Richelle Ransom, a member of Alpha Kappa Alpha Sorority, Inc., and an avid watcher of Bravo and VH1 reality shows, took to Twitter to express her disdain over Sorority Sisters. She echoed Ross' sentiment that the women on the show are representing entire organizations and doing damage because of it. The sorority-versus-sorority rivalries that have been represented on the series so far aren't entirely accurate, she said. And it reminded her of a scene in Spike Lee's 1988 classic School Daze, where the women battle it out in a hair salon, divided by aesthetic differences and varied hair textures. Ransom watched the premiere episode to see what it was about, but said she will not tune in anymore.
"If you're an individual, you can do what you want. You can act a fool — I don't care. I watch these shows and give commentary on Twitter about the shows. But when you give these falsehoods like AKAs and Deltas can't get along ... these women are 40 years old. Who cares about that anymore? It's perpetuating a stereotype that does not exist in real life," Ransom told BuzzFeed News. "Maybe when you're in college and you're competing in step shows and having parties on the same day, maybe there's a bit of rivalry. But once you've graduated and you're grown and have friends in all organizations ... this is just falsehood that doesn't exist."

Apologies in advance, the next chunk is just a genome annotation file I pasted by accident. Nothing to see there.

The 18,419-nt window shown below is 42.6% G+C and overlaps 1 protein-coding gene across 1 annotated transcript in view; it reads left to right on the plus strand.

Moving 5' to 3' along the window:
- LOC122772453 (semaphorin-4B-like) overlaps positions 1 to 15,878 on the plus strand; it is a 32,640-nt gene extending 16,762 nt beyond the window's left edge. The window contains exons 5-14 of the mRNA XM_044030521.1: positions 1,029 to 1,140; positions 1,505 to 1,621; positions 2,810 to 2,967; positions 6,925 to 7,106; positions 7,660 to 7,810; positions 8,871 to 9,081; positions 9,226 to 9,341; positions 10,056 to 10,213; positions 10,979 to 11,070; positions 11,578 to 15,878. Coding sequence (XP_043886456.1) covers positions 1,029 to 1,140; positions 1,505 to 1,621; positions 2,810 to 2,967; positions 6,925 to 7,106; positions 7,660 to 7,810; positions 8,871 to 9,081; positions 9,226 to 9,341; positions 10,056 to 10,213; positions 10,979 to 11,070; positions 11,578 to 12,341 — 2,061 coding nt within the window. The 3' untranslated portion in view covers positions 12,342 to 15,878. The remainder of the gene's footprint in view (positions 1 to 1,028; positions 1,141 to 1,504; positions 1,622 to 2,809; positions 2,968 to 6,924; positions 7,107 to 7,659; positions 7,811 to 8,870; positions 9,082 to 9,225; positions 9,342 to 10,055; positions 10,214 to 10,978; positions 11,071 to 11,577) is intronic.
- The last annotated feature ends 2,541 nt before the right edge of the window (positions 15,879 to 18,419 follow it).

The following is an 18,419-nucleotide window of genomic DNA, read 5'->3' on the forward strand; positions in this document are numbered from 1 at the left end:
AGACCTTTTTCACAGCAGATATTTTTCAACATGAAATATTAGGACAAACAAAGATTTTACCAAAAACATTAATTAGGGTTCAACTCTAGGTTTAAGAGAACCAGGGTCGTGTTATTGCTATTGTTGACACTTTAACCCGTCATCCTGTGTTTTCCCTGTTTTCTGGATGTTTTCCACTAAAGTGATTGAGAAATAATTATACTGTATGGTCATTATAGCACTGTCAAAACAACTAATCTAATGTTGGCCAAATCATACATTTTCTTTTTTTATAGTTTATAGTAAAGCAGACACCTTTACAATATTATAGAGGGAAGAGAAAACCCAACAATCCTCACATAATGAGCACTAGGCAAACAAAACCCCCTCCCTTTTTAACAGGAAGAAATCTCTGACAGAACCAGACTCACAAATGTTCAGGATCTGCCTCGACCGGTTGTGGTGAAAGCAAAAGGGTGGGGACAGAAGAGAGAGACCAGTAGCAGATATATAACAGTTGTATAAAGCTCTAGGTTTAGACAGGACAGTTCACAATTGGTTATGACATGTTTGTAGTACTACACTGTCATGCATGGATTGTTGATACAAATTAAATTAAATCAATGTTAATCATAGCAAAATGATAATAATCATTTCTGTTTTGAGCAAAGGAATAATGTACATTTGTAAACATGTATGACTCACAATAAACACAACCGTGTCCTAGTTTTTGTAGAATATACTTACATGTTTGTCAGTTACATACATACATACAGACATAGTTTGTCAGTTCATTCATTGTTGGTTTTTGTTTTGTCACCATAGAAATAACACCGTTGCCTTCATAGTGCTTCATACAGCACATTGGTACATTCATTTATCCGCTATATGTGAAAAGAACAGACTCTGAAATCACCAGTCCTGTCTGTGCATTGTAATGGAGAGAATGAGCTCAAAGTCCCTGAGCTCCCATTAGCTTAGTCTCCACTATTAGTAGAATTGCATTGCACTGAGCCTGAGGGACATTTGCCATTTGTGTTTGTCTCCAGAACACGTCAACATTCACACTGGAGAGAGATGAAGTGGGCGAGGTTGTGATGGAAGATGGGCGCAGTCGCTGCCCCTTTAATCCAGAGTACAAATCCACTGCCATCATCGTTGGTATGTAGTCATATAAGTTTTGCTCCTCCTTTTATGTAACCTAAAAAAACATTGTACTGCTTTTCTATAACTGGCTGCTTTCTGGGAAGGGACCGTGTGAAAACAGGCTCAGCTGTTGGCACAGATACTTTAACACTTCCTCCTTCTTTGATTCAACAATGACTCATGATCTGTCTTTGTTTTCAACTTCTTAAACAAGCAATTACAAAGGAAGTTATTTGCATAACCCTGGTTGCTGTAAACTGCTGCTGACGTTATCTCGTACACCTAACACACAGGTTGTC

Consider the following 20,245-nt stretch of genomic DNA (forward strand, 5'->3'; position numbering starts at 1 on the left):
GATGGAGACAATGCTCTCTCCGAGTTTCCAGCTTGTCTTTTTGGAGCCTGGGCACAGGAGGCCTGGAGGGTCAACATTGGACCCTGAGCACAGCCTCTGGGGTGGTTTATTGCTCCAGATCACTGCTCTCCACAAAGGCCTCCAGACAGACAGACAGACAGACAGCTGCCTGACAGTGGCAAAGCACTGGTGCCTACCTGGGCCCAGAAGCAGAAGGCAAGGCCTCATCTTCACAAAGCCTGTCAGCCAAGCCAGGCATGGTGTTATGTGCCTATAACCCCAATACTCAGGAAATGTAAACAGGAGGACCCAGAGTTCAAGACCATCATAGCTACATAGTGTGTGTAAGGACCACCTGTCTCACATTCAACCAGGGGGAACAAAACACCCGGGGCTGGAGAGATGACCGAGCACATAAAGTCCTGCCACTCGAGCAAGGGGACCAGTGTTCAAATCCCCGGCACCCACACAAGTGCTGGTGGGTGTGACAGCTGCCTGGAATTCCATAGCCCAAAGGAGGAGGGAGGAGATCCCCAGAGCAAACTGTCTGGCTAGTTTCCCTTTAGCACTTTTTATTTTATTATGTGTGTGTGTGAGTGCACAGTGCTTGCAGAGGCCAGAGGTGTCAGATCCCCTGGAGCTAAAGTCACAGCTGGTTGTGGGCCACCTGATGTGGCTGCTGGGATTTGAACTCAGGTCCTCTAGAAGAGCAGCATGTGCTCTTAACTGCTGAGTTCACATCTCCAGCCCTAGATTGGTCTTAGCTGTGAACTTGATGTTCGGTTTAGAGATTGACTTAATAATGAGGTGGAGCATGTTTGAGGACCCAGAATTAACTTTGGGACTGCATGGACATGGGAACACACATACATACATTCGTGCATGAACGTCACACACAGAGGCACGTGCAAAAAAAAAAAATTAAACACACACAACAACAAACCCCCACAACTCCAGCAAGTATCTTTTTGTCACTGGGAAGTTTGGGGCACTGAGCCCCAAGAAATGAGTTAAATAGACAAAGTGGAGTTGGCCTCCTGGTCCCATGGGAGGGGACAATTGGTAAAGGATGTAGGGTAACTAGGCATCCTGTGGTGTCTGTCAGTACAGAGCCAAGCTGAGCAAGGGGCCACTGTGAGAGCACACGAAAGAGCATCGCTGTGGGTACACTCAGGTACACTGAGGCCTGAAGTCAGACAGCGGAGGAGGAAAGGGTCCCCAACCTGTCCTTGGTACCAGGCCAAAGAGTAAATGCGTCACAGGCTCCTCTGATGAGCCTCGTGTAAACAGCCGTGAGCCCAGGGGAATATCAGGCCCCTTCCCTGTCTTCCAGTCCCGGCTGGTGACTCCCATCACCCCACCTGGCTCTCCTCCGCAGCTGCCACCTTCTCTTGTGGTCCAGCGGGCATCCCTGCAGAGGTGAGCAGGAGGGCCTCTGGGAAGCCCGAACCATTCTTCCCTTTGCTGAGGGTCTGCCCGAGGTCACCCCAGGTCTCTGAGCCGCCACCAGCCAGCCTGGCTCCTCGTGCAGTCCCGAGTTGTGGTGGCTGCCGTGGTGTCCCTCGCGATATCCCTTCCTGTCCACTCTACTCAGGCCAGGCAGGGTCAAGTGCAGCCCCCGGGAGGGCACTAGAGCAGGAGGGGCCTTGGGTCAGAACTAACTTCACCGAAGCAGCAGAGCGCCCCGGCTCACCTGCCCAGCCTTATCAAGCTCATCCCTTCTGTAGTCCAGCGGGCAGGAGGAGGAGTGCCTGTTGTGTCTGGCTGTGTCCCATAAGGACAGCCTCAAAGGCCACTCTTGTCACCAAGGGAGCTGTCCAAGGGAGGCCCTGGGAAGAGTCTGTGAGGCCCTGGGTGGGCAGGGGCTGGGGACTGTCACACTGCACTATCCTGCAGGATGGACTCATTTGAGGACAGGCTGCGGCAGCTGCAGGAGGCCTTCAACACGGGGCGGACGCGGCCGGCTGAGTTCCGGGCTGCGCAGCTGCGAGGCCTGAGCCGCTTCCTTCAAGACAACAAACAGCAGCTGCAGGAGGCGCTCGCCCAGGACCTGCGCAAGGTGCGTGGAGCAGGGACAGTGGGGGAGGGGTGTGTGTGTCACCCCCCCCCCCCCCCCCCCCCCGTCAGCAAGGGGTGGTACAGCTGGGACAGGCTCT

The yanking of advertisers is a good start, Ross says, but they're seeking much more. They want Sorority Sisters off the air, removed from all the platforms, and they want VH1 to acknowledge that they should have never put the show on the air to begin with.
Kelley Carter is a senior entertainment editor for BuzzFeed News and is based in New York. Carter writes about and reports on films and television shows popular with black audiences.
Contact Kelley L. Carter at firstname.lastname@example.org.